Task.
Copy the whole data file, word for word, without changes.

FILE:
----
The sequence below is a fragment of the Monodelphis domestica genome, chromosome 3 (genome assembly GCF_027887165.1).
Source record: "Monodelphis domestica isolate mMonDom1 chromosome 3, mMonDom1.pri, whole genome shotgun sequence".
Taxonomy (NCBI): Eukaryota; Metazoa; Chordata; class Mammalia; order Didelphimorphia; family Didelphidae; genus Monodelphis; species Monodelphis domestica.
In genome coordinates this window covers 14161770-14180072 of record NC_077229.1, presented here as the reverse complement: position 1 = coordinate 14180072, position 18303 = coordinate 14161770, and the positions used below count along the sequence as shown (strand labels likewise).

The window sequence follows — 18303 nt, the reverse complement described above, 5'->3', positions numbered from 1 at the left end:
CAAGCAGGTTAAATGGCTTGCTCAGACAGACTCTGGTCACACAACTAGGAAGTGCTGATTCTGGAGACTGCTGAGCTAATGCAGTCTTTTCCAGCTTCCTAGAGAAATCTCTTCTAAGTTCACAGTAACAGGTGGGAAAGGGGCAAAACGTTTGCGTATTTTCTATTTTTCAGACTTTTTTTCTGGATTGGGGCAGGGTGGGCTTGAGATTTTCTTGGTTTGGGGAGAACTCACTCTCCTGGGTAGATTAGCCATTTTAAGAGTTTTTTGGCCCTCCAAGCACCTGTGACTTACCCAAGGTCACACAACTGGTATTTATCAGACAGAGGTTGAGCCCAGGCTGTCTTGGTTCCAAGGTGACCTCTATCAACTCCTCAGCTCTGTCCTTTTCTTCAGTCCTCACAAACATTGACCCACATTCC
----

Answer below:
The sequence below is a fragment of the Monodelphis domestica genome, chromosome 3 (genome assembly GCF_027887165.1).
Source record: "Monodelphis domestica isolate mMonDom1 chromosome 3, mMonDom1.pri, whole genome shotgun sequence".
Taxonomy (NCBI): Eukaryota; Metazoa; Chordata; class Mammalia; order Didelphimorphia; family Didelphidae; genus Monodelphis; species Monodelphis domestica.
In genome coordinates this window covers 14161770-14180072 of record NC_077229.1, presented here as the reverse complement: position 1 = coordinate 14180072, position 18303 = coordinate 14161770, and the positions used below count along the sequence as shown (strand labels likewise).

The window sequence follows — 18303 nt, the reverse complement described above, 5'->3', positions numbered from 1 at the left end:
CAAGCAGGTTAAATGGCTTGCTCAGACAGACTCTGGTCACACAACTAGGAAGTGCTGATTCTGGAGACTGCTGAGCTAATGCAGTCTTTTCCAGCTTCCTAGAGAAATCTCTTCTAAGTTCACAGTAACAGGTGGGAAAGGGGCAAAACGTTTGCGTATTTTCTATTTTTCAGACTTTTTTTCTGGATTGGGGCAGGGTGGGCTTGAGATTTTCTTGGTTTGGGGAGAACTCACTCTCCTGGGTAGATTAGCCATTTTAAGAGTTTTTTGGCCCTCCAAGCACCTGTGACTTACCCAAGGTCACACAACTGGTATTTATCAGACAGAGGTTGAGCCCAGGCTGTCTTGGTTCCAAGGTGACCTCTATCAACTCCTCAGCTCTGTCCTTTTCTTCAGTCCTCACAAACATTGACCCACATTCC